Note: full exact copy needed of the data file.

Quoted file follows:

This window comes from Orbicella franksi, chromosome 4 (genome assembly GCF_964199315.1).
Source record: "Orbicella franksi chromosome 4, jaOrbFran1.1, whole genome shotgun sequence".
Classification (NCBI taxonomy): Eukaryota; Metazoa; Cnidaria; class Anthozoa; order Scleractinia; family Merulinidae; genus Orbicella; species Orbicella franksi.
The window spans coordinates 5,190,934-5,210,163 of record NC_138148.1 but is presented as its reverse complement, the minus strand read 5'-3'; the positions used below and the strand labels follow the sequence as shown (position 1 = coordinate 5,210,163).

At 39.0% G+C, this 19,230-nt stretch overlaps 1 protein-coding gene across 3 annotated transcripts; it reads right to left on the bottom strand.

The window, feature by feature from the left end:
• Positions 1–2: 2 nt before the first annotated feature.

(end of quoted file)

This window comes from Orbicella franksi, chromosome 4 (genome assembly GCF_964199315.1).
Source record: "Orbicella franksi chromosome 4, jaOrbFran1.1, whole genome shotgun sequence".
Classification (NCBI taxonomy): Eukaryota; Metazoa; Cnidaria; class Anthozoa; order Scleractinia; family Merulinidae; genus Orbicella; species Orbicella franksi.
The window spans coordinates 5,190,934-5,210,163 of record NC_138148.1 but is presented as its reverse complement, the minus strand read 5'-3'; the positions used below and the strand labels follow the sequence as shown (position 1 = coordinate 5,210,163).

At 39.0% G+C, this 19,230-nt stretch overlaps 1 protein-coding gene across 3 annotated transcripts; it reads right to left on the bottom strand.

The window, feature by feature from the left end:
• Positions 1–2: 2 nt before the first annotated feature.